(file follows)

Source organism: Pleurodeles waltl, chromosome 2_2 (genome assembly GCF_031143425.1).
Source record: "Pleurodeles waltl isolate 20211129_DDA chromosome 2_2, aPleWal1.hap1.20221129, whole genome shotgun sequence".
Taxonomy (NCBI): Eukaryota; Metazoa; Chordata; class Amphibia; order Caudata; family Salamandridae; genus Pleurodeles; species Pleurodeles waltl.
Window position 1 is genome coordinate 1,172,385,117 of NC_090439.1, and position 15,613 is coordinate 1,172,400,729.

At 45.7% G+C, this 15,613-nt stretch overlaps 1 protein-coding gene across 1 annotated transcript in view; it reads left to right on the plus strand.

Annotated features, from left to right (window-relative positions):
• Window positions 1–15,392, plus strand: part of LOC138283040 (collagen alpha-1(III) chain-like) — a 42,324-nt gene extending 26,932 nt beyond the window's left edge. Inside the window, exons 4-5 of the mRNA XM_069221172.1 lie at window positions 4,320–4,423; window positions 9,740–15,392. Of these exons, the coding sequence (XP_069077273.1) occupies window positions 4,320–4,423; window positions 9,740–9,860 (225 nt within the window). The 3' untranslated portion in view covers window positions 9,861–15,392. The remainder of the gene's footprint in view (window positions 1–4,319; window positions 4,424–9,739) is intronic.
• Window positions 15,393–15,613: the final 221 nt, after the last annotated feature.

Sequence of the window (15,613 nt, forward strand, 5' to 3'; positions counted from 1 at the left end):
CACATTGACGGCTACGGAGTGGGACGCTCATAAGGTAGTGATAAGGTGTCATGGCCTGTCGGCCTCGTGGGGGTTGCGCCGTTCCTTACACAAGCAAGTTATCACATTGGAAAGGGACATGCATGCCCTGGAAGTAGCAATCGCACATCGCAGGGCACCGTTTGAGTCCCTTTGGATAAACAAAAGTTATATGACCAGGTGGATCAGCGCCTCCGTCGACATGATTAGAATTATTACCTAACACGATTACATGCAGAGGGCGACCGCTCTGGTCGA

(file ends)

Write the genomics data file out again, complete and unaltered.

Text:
Source organism: Pleurodeles waltl, chromosome 2_2 (genome assembly GCF_031143425.1).
Source record: "Pleurodeles waltl isolate 20211129_DDA chromosome 2_2, aPleWal1.hap1.20221129, whole genome shotgun sequence".
Taxonomy (NCBI): Eukaryota; Metazoa; Chordata; class Amphibia; order Caudata; family Salamandridae; genus Pleurodeles; species Pleurodeles waltl.
Window position 1 is genome coordinate 1,172,385,117 of NC_090439.1, and position 15,613 is coordinate 1,172,400,729.

At 45.7% G+C, this 15,613-nt stretch overlaps 1 protein-coding gene across 1 annotated transcript in view; it reads left to right on the plus strand.

Annotated features, from left to right (window-relative positions):
• Window positions 1–15,392, plus strand: part of LOC138283040 (collagen alpha-1(III) chain-like) — a 42,324-nt gene extending 26,932 nt beyond the window's left edge. Inside the window, exons 4-5 of the mRNA XM_069221172.1 lie at window positions 4,320–4,423; window positions 9,740–15,392. Of these exons, the coding sequence (XP_069077273.1) occupies window positions 4,320–4,423; window positions 9,740–9,860 (225 nt within the window). The 3' untranslated portion in view covers window positions 9,861–15,392. The remainder of the gene's footprint in view (window positions 1–4,319; window positions 4,424–9,739) is intronic.
• Window positions 15,393–15,613: the final 221 nt, after the last annotated feature.

Sequence of the window (15,613 nt, forward strand, 5' to 3'; positions counted from 1 at the left end):
CACATTGACGGCTACGGAGTGGGACGCTCATAAGGTAGTGATAAGGTGTCATGGCCTGTCGGCCTCGTGGGGGTTGCGCCGTTCCTTACACAAGCAAGTTATCACATTGGAAAGGGACATGCATGCCCTGGAAGTAGCAATCGCACATCGCAGGGCACCGTTTGAGTCCCTTTGGATAAACAAAAGTTATATGACCAGGTGGATCAGCGCCTCCGTCGACATGATTAGAATTATTACCTAACACGATTACATGCAGAGGGCGACCGCTCTGGTCGA